both gods and men
In December 1991, the corrupt military-led government in Algeria was inching toward democracy when it held elections. At the time, I was at seminary in Philadelphia, following the story in the newspaper. The fundamentalist Islamic Salvation Front pulled in enough votes to force a runoff. It seemed clear that it would win in a direct election with the government. And that, as they say, was that. The government cancelled the elections, and the war was on.
Of Gods and Men (2010) is the true story of a small community of Trappist monks who live near a village in the Atlas Mountains. The war has come to their beautiful corner of Algeria, and many questions are forced upon them. Do they stay? Do they seek a safer place elsewhere? Do they return to France?
Aside from the movie’s compelling story and beautiful scenery, I found myself captivated by the characters. I found myself identifying with all of them. As a pastor, I did not envy the task of their leader, Christian, played by Lambert Wilson. Olivier Rabourdin’s character, Christophe, was the most vocal about his desire to leave. I felt that all of the characters act as elements within the human personality.
I was impressed by their maturity, their realism, and their faith. They acknowledge the indecision and fear, but they do not let it swallow them. I imagine that I will revisit this movie when I need some inspiration. Below is the lengthy voiceover by Christian at the end of the movie. I quote it at length:
“Should it ever befall me, and it could happen today, to be a victim of the terrorism swallowing up all foreigners here, I would like my community, my church, my family, to remember that my life was given to God and to his country. That the Unique Master of all life was no stranger to this brutal departure. And that my death is the same as so many other violent ones, consigned to the apathy of oblivion. I’ve lived enough to know, I am complicit in the evil that, alas, prevails over the world and the evil that will smite me blindly. I could never desire such a death. I could never feel gladdened that these people I love be accused randomly of my murder. I know the contempt felt for the people here, indiscriminately. And I know how Islam is distorted by a certain Islamism. This country, and Islam, for me are something different. They’re a body and a soul.
“My death, of course, will quickly vindicate those who call me naïve or idealistic, but they must know that I will be freed of a burning curiosity and, God willing, will immerse my gaze in the Father’s and contemplate with him his children of Islam as he sees them. This thank you which encompasses my entire life includes you, of course, friends of yesterday and today, and you too, friend of last minute, who knew not what you were doing. Yes, to you as well I address this thank you and this farewell which you envisaged. May we meet again, happy thieves in Paradise, if it pleases God the Father of us both. Amen. Insha’Allah.”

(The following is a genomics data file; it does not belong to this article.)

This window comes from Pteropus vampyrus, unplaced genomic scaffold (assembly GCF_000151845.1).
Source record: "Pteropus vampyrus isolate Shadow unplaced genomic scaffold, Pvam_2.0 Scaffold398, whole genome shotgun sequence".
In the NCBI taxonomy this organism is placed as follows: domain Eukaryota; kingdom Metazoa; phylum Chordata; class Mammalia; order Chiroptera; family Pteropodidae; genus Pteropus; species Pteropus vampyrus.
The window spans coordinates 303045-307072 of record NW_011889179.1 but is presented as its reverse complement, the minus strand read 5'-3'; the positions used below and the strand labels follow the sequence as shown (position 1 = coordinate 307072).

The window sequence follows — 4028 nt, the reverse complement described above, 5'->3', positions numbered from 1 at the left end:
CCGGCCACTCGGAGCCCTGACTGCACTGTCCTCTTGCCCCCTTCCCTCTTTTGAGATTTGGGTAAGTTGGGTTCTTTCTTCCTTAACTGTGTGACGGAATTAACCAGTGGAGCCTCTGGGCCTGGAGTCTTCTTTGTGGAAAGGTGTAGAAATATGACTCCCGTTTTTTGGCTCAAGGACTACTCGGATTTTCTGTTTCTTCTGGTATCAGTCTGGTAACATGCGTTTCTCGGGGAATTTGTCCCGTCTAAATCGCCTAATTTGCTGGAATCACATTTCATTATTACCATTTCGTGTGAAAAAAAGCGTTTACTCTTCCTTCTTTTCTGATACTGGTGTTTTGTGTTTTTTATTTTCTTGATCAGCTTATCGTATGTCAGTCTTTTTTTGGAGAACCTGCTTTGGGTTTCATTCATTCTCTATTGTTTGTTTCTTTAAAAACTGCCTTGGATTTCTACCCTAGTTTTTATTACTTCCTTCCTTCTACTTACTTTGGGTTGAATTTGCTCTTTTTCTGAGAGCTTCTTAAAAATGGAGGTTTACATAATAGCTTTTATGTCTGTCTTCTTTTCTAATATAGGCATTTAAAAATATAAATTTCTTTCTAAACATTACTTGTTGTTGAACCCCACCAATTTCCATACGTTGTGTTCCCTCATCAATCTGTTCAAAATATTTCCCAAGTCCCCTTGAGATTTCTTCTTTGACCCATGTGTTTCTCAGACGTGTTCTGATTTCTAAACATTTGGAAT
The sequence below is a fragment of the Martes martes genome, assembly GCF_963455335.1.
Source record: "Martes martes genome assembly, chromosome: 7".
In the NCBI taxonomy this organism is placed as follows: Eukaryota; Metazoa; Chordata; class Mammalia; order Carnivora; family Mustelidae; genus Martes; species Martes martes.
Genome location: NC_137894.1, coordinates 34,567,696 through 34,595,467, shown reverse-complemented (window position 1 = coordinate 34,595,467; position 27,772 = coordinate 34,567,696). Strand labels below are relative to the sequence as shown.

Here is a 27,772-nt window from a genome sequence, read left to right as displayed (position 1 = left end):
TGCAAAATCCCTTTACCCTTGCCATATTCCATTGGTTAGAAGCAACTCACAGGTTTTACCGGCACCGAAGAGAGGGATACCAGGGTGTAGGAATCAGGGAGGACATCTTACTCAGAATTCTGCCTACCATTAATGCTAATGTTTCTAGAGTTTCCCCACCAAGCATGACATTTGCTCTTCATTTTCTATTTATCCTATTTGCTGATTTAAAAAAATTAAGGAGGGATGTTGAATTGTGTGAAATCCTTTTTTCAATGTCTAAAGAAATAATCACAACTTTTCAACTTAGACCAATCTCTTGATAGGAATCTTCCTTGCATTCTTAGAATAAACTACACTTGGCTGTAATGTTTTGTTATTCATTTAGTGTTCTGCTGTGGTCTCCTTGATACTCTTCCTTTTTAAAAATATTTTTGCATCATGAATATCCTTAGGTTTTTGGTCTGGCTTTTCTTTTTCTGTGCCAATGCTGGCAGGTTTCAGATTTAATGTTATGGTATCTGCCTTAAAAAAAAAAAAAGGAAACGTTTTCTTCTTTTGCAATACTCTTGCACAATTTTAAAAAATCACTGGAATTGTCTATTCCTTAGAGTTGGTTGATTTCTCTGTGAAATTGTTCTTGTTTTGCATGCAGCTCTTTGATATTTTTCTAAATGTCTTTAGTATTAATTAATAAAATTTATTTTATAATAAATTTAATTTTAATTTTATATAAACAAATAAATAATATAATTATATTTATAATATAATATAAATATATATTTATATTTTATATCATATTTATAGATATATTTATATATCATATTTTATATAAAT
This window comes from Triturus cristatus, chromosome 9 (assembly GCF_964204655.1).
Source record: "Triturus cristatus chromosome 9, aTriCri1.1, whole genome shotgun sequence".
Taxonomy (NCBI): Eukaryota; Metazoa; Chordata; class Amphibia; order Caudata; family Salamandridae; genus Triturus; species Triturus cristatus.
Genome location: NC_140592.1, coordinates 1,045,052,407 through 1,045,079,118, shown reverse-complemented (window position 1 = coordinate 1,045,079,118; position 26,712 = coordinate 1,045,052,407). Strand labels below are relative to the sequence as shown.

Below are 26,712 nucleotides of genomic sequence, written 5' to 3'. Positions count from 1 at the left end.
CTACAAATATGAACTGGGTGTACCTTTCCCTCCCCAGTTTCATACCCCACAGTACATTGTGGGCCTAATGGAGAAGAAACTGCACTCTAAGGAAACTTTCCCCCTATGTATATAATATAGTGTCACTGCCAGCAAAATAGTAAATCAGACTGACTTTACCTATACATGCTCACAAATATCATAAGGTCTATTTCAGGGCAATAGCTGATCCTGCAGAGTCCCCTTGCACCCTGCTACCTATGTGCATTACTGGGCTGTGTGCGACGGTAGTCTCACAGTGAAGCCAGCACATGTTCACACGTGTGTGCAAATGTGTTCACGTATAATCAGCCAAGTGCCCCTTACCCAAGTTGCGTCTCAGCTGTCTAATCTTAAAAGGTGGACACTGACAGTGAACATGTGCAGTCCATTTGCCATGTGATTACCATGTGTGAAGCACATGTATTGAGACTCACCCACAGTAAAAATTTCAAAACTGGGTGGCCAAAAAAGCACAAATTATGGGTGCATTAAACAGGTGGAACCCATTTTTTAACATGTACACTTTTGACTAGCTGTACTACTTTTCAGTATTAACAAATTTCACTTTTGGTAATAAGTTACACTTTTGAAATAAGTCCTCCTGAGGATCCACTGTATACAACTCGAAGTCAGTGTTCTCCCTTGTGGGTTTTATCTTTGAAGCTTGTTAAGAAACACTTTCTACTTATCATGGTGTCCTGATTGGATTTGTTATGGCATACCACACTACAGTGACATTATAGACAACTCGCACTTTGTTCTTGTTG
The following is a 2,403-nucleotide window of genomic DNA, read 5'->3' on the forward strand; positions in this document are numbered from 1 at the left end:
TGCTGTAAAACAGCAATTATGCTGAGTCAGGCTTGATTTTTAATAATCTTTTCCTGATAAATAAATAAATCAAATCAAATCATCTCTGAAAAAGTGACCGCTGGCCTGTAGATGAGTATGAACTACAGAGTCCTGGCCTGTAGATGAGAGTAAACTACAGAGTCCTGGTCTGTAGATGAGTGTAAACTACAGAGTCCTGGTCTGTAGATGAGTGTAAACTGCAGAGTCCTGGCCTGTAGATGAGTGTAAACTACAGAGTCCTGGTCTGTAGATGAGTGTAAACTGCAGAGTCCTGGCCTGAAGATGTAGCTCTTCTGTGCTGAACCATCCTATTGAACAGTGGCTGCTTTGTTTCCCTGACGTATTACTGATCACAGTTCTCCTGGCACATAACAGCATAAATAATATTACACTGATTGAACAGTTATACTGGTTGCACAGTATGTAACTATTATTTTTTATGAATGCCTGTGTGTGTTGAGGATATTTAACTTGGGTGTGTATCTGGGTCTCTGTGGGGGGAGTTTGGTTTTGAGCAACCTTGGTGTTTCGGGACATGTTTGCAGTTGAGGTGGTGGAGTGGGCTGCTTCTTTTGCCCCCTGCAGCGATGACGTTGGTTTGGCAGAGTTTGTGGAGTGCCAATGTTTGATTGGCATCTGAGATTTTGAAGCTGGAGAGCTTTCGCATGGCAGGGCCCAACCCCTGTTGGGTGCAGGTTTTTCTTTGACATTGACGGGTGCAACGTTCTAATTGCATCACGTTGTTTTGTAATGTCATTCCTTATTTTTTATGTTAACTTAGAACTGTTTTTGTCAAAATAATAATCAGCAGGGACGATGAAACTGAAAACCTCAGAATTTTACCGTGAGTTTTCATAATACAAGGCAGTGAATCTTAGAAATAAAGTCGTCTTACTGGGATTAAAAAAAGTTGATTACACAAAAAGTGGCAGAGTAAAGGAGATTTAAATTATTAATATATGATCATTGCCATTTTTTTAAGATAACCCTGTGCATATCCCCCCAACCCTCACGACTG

I find this story a powerful enactment of 1 Corinthians 13, St. Paul’s hymn to love. Verse 7 tells us love “bears all things, believes all things, hopes all things, endures all things.”
What does it mean to say love bears all things? The word for “bears” (στεγω, stegō) also means “to cover, to keep secret, to hide the faults of others.”
Love believes all things (πιστευω, pisteuō). Love places confidence in someone or something. Love is willing to entrust, to look for the best, to give the benefit of a doubt.
Love hopes all things. The Greek word ελπιζω (elpizō) also carries the sense of expectation, an expectation with confidence. This isn’t an empty hope. It’s not a case of saying, “I wish it were so.” It’s a strong and secure hope. “My hope is built on nothing less than Jesus’ blood and righteousness.”
Love endures all things (ύπομενω, hypomenō). Love remains. Love waits. Love doesn’t flee. Love doesn’t hit the road, Jack. Love perseveres. Love stands alongside.
Haven’t we all been in situations in which we know we should hang around, but all we want to do is just take off? I admit I have done that. Love has called to me. Love has pleaded with me. Love has begged me. But instead, I said “no” to love.
Love endures all. Christophe confesses his doubts and fears to Christian.
Christophe: I don’t know if it’s true anymore. I pray. And I hear nothing. I don’t get it. Why be martyrs? For God? To be heroes? To prove we’re the best?
Christian: We’re martyrs out of love, out of fidelity. If death overtakes us, despite ourselves, because up to the end, we’ll try to avoid it, our mission here is to be brothers to all. Remember that love is eternal hope. Love endures everything.
Perhaps we have our own story of endurance. Regarding the wearing of masks and receiving vaccines, I’m fine with them. (To a point.) However, I am troubled by the mandates. The shaming and social ostracizing saddens me. (By the way, my concerns aren’t limited to mere personal choice. I also have health concerns in mind.)
I have one more thought from the movie:
The monks announce to their Muslim friends in the community where they serve that they might be leaving. Br. Célestin delivers the news, “We are like birds on a branch, we don’t know if we’ll leave.” A Muslim woman in the room responds, “We’re the birds, you’re the branch. If you leave, we lose our footing.” The brothers choose to stay.
That’s something to consider the next time we want to fly away.